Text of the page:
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War On Terror: A Justification For The Extremity Of Singaporean Punishments For Vandalistic Graffiti

1364 words - 6 pages

It can be conjectured that Singaporean rulings and reprimands based around vandalistic graffiti should be respected on a global scale as being apt in combatting the war on terror. These Singaporean laws and reprimands for graffiti-related transgressions are chiefly modelled on the larger scale commonalities between graffiti writers and terrorists. While often considered by neighbouring countries to be extreme and even repressive, these reprimands being administered are largely warranted by the compulsion to maintain a strong and secure depiction of Singaporean homeland security and thus no individual, regardless of citizenship, should be exempt from punishment. It is also fundamentally ...view middle of the document...

With this in mind, it should not be discouraged the possibility that in some cases of graffiti the offender could potentially be working under the instruction of a terrorist organisation, resourcefully being used as a means of testing the government’s security awareness. It can also be conjectured that civil disobedience can be justified in cases where the law has not been implemented as a way of averting an element of danger or when the “weight of independent reasons favors disobedience” (Patterson, 1996, p. 465). While graffiti does not pose any immediate danger to the community in a general sense, when considered on a grander scale it is possible for graffiti to eventuate into or facilitate dangerous terrorist acts.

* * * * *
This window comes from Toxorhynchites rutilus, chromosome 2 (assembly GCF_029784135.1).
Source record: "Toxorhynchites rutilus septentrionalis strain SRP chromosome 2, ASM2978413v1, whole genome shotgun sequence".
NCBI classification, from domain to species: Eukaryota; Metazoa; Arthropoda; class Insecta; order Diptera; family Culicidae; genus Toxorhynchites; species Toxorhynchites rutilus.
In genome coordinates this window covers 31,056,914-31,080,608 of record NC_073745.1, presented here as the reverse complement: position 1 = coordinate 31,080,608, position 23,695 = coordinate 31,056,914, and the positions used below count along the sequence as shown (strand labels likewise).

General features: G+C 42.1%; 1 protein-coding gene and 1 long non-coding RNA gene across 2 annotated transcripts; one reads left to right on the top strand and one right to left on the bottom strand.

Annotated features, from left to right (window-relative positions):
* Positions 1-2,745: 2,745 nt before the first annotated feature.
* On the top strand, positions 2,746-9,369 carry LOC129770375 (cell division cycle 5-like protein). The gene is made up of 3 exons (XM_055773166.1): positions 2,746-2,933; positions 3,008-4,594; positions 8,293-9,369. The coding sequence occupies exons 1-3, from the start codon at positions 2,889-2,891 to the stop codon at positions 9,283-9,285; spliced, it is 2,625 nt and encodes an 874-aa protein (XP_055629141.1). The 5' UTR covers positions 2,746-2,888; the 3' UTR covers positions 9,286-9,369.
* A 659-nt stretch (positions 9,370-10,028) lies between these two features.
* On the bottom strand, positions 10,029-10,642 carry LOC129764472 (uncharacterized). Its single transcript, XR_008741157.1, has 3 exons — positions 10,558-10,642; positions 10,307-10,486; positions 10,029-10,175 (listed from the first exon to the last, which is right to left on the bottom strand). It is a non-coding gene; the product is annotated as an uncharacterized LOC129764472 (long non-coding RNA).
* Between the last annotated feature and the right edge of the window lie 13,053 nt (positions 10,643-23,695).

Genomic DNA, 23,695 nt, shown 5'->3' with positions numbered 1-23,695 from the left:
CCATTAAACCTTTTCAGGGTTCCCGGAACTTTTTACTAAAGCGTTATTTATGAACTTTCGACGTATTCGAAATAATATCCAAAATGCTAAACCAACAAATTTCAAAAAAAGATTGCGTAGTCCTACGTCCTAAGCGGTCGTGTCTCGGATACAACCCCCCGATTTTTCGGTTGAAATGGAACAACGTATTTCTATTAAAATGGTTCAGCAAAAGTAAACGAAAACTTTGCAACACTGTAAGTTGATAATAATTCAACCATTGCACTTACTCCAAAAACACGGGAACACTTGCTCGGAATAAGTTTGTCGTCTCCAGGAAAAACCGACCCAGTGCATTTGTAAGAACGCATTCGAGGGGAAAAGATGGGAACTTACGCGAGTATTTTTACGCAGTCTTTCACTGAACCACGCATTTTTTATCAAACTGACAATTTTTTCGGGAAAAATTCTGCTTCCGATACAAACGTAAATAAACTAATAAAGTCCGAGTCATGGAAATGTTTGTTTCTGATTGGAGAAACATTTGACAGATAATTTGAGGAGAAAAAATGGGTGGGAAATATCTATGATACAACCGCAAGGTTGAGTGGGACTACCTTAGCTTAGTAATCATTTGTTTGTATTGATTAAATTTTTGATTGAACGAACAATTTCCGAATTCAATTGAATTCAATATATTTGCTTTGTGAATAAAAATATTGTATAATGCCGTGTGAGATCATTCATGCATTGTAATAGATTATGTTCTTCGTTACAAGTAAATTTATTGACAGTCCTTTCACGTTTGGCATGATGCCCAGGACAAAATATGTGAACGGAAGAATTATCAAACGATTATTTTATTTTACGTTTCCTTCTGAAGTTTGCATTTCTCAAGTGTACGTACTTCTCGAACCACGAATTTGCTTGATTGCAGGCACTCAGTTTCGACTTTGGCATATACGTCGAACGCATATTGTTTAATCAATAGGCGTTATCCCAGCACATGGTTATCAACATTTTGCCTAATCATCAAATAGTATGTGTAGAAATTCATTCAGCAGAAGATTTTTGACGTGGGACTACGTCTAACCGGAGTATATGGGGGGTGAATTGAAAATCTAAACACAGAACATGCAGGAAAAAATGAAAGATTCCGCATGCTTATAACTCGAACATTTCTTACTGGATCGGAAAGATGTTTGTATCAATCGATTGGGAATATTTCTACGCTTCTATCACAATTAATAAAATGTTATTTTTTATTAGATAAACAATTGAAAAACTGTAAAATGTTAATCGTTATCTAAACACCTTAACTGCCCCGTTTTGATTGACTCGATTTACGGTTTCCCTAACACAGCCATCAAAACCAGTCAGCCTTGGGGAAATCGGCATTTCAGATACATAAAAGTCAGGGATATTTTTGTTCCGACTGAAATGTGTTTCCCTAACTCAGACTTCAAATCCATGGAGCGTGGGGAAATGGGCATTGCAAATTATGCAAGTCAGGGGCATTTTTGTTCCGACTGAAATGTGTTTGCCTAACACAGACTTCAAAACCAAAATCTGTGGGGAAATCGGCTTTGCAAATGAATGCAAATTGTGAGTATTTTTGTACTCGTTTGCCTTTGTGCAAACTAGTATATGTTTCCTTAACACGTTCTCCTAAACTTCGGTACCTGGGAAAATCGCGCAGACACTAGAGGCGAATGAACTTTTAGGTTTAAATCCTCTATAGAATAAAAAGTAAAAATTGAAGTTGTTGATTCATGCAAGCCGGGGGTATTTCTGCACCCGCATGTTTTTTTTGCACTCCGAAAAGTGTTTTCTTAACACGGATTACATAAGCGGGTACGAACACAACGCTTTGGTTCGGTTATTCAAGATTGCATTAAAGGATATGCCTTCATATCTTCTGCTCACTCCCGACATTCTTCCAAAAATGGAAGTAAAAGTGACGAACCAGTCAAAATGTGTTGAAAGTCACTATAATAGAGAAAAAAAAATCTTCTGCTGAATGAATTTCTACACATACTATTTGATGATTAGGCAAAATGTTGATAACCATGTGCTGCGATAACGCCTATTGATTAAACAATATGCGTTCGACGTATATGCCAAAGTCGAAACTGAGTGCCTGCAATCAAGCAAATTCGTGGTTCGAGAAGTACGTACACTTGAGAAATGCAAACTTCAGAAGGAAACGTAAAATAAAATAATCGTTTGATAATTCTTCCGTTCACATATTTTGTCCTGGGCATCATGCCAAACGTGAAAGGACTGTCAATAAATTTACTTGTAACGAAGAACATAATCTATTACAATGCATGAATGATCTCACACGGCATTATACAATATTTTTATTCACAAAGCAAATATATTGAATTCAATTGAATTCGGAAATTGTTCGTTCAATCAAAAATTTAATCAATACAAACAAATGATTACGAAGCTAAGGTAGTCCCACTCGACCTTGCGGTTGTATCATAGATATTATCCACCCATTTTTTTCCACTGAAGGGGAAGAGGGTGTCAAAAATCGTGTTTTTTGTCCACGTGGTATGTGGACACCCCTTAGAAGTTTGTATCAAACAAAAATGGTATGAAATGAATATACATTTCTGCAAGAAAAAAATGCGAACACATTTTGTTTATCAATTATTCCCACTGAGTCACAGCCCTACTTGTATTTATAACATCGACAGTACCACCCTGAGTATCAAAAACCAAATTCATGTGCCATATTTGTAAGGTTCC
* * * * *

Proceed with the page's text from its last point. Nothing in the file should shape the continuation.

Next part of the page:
While some countries, in comparing Singaporean law with their own, may disagree with the extremity to which graffiti writers are reprimanded in Singapore, the failure of a government to impose strict laws on this form of vandalism can inadvertently direct terrorist organisations to conclude that the country is incapable of effectively handling security violations. It is often maintained by foreign authorities that while with residency there is an ethical expectation that one should respect, and therefore abide by, the laws that govern their own country, a temporary inhabitant who “while physically present in the host society, typically remains socially and culturally tangential to it,” (Cohen, 1987, p. 184) and thus should not be held to the same sanctions. That aside, however temporary a person may be in Singapore they remain active participants in the economical exchange and thus readily involve themselves in the community. Consequently, it would be fair to suggest that visitors familiarise themselves with and therefore respect the laws of the country they are in. If at the plea of a foreign government the punishment for graffiti crimes in Singaporean were to be lessened or even abolished thus allowing visiting offenders to return to their home country and escape conviction, the Singaporean government may essentially be taking a step back in the war on terror and appear weak in the eyes of its enemies. Showing any form of weakness in the judiciary system can potentially put the country at risk as it serves as reassurance for terrorists and other political activists, therefore “it is important not to advertise that the authorities… are not taking [these matters] seriously enough” (Ramakrishna, 2011, para. 5). It should also be acknowledged that Singapore is not alone in putting their suspicion of terrorist links with graffiti writers before the prospect of ordinary rebellion, and that even the United States of America employs deterrent measures in an effort to vigilantly discourage delinquents from partaking in graffiti; however, these measures hold little merit given the extent to which graffiti writers and terrorists aspire attention.

When it comes to analysing a vandalism case such as graffiti, the Singaporean justice system...

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